In our post last week, our blog began discussing the topic of aggressive driving, namely how it's defined by the National Highway Traffic Safety Administration, who is the most susceptible to engaging this behavior, and why it's so exceedingly dangerous.
As you made your way to work this morning, chances are good that you noticed the usual assortment of questionable driving practices from those more interested in their phones than surrounding traffic to those who simply failed to notice the posted traffic signs.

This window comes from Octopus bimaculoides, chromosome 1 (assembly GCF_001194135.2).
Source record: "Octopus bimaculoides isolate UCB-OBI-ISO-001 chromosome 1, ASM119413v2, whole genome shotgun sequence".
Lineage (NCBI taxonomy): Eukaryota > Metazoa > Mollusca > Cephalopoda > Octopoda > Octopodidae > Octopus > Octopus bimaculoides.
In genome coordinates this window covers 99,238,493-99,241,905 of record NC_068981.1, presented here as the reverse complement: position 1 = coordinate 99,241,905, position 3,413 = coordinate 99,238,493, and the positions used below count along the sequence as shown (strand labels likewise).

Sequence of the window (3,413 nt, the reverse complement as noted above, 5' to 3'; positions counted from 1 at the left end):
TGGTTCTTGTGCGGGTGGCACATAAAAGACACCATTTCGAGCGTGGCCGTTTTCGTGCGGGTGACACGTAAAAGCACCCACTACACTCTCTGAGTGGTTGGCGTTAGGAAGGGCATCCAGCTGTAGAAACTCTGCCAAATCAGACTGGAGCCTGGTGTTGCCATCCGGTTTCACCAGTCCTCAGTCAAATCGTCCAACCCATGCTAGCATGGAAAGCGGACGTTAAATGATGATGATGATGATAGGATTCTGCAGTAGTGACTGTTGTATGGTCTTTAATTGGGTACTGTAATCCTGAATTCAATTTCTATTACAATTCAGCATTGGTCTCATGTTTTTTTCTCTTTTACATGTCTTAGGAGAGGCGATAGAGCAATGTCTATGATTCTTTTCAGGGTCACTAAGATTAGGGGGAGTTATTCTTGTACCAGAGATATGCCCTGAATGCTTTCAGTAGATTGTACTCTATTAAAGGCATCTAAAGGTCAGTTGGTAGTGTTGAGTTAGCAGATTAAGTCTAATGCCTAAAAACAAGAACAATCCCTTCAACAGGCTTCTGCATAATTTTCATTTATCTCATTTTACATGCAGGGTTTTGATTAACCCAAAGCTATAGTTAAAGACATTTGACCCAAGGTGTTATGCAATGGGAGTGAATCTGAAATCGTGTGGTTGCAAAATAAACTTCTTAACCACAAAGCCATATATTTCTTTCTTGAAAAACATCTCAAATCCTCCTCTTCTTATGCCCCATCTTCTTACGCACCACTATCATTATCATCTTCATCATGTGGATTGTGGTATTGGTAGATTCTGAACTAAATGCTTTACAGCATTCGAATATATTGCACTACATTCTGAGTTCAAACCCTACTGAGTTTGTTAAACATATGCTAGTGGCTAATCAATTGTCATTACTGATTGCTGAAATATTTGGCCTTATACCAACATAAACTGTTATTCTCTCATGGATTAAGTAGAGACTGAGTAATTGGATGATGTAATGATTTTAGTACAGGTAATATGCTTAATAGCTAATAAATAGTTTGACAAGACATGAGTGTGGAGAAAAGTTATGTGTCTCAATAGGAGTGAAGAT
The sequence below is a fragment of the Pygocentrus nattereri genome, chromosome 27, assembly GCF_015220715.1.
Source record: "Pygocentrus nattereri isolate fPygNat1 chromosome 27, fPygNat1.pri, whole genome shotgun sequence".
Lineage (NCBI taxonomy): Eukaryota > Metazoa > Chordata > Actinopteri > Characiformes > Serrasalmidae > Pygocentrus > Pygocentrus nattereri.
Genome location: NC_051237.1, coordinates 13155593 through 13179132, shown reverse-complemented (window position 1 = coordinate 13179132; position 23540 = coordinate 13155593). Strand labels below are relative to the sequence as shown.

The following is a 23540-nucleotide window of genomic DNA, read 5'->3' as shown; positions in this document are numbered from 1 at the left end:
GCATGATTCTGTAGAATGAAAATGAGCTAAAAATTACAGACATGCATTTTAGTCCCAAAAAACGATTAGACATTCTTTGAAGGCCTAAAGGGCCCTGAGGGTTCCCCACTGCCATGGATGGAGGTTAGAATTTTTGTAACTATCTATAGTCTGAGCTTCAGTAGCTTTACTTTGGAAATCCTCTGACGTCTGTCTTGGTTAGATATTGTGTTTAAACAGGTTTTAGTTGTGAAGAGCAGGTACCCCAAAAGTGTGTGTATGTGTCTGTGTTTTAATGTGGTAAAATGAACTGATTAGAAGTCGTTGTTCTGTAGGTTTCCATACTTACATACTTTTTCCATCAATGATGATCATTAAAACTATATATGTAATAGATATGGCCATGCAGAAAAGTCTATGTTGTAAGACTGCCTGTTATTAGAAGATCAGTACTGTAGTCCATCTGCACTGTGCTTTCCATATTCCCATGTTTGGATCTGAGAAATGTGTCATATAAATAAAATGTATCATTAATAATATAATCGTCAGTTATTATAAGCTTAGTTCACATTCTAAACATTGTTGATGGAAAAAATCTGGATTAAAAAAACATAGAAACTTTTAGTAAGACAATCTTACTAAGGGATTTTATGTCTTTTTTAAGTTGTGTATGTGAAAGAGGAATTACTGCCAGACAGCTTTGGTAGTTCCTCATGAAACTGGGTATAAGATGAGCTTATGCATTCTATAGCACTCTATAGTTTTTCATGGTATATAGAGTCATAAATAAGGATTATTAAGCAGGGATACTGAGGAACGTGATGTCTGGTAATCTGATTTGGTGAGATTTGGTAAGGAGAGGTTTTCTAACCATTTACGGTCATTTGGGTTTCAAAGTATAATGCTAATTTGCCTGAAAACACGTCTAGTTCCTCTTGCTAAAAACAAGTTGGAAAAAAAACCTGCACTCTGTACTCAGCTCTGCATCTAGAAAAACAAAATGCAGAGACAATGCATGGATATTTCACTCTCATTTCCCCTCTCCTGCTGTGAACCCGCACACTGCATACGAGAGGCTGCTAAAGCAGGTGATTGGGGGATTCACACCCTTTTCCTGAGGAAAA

Two years ago, the National Academy of Medicine published a groundbreaking report indicating that not only will the majority of people receive an incorrect or delayed diagnosis at least once during their lifetime, but that roughly 12 million people -- or close to 5 percent of adults seeking outpatient care -- are misdiagnosed every year.
When the Governors Highway Safety Association published its annual findings on the number of pedestrian fatalities here in the U.S. last year, there was no shortage of shock and outrage. Indeed, it was hoped that the revelation that the number of pedestrian fatalities had increased by more than 9 percent from 2014 to 2015 would serve as something of a wakeup call to motorists, pedestrians and lawmakers.